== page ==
Interplay between morphological and shielding effects in field emission via Schwarz-Christoffel transformation.
It is well known that sufficiently strong electrostatic fields are able to change the morphology of Large Area Field Emitters (LAFEs). This phenomenon affects the electrostatic interactions between adjacent sites on a LAFE during field emission and may lead to several consequences, such as: the emitter's degradation, diffusion of absorbed particles on the emitter's surface, deflection due to electrostatic forces and mechanical stress. These consequences are undesirable for technological applications, since they may significantly affect the macroscopic current density on the LAFE. Despite the technological importance, these processes are not completely understood yet. On the other hand, the proximity between emitters on a LAFE may lead to shielding effects that may compete with the morphological ones. The present work intends to study the interplay between proximity and morphological effects by studying a model amenable for an analytical treatment. In order to do that, a conducting system under an external electrostatic field, consisting of two mirror-reflected triangular protrusions on an infinite line, is considered. The Field Enhancement Factor (FEF) near the apex of each emitter is obtained as a function of their shape and the distance between them via a Schwarz-Christoffel transformation. Our results suggest that the tradeoff between shape and proximity effects on a LAFE may require a mechanism of saturation in the corresponding Fowler-Nordheim (FN) plot. Also, the results presented here may lead to a better understanding on the physics of multi-tip resonators for integrated emitter devices, in which the aforementioned effects are expected to compete during self-oscillations.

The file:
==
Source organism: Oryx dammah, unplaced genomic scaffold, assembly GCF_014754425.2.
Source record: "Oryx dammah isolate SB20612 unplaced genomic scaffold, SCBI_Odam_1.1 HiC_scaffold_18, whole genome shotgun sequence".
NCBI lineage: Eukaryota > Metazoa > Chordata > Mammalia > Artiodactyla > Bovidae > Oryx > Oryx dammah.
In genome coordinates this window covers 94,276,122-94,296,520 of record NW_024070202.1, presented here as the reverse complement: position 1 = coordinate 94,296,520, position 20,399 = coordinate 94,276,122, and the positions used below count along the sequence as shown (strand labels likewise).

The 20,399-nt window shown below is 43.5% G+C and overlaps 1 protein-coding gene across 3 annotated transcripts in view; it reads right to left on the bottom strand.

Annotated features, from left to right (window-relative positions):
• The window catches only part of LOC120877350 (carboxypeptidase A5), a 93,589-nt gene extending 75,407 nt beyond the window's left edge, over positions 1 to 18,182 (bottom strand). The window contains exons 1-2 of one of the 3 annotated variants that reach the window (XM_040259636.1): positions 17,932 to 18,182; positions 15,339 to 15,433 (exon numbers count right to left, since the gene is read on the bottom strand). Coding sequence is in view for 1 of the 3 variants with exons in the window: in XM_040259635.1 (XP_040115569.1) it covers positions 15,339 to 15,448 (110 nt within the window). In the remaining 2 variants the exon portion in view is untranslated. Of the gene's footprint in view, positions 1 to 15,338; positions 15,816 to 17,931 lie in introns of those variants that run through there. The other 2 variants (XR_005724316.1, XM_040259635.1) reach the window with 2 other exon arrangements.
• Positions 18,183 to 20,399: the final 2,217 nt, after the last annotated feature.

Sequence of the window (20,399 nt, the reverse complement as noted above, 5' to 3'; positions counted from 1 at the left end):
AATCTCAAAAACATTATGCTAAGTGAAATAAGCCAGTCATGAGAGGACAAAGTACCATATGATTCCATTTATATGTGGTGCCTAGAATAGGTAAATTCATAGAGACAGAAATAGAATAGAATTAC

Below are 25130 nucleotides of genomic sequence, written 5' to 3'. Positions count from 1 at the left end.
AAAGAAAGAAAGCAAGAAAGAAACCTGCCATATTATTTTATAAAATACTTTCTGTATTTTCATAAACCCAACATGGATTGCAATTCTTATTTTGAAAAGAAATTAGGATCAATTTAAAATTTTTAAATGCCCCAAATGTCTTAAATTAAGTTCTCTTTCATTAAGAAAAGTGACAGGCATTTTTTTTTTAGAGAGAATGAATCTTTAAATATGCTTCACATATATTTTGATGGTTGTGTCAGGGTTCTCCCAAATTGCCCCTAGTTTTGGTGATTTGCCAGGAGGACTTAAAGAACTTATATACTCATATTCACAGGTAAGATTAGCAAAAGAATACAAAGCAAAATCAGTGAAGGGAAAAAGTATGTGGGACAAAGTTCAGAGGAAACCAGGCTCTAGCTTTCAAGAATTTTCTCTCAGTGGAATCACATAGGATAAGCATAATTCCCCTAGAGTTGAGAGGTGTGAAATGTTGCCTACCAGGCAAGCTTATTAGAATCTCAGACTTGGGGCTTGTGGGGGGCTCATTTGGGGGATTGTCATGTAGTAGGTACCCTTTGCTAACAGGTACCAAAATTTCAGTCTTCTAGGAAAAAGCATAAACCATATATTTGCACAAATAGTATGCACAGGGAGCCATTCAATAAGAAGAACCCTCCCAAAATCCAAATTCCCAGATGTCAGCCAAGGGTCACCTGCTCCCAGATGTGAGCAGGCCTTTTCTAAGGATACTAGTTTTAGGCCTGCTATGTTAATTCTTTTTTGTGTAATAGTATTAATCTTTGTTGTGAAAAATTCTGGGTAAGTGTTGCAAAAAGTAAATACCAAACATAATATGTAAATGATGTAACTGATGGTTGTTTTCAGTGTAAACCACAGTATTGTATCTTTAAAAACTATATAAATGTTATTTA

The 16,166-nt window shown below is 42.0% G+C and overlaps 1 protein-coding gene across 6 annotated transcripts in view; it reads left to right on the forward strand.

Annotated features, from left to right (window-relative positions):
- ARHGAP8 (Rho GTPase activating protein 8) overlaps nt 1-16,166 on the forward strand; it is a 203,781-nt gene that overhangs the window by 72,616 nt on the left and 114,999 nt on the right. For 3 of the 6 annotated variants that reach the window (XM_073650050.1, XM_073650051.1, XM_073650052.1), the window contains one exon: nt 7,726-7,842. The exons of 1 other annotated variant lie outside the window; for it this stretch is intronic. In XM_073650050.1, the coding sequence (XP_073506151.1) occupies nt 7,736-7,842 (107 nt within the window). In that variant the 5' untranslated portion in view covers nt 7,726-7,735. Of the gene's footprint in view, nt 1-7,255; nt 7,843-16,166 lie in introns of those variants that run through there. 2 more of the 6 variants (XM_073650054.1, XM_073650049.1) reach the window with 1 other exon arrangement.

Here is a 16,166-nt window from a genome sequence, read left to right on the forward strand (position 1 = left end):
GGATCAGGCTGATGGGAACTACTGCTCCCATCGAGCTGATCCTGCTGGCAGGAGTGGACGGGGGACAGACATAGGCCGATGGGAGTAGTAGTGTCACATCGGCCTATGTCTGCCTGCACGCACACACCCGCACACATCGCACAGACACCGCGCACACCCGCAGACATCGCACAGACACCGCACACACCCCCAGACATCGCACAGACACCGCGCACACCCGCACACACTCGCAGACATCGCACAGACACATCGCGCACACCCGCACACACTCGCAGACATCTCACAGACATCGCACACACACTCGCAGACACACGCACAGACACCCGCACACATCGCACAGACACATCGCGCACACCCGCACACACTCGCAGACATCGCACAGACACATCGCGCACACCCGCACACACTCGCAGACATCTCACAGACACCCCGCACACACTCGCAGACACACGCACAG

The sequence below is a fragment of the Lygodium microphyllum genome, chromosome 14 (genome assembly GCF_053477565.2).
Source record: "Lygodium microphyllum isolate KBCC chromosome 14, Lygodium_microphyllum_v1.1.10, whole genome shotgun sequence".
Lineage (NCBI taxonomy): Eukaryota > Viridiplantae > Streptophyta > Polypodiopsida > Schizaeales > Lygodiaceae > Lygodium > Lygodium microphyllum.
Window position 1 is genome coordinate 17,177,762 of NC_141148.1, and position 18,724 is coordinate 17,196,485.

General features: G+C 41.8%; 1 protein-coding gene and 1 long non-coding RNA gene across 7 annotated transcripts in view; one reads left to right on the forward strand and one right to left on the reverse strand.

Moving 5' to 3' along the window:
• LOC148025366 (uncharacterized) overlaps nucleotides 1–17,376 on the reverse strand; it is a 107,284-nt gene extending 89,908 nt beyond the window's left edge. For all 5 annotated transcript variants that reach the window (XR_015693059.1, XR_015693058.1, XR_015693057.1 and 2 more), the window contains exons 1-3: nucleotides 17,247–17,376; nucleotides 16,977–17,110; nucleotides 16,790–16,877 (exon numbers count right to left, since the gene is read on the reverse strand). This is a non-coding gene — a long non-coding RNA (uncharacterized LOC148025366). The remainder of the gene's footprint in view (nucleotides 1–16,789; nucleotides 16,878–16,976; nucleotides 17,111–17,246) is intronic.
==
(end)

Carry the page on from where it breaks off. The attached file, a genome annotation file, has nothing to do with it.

Publisher URL: http://arxiv.org/abs/1711.00202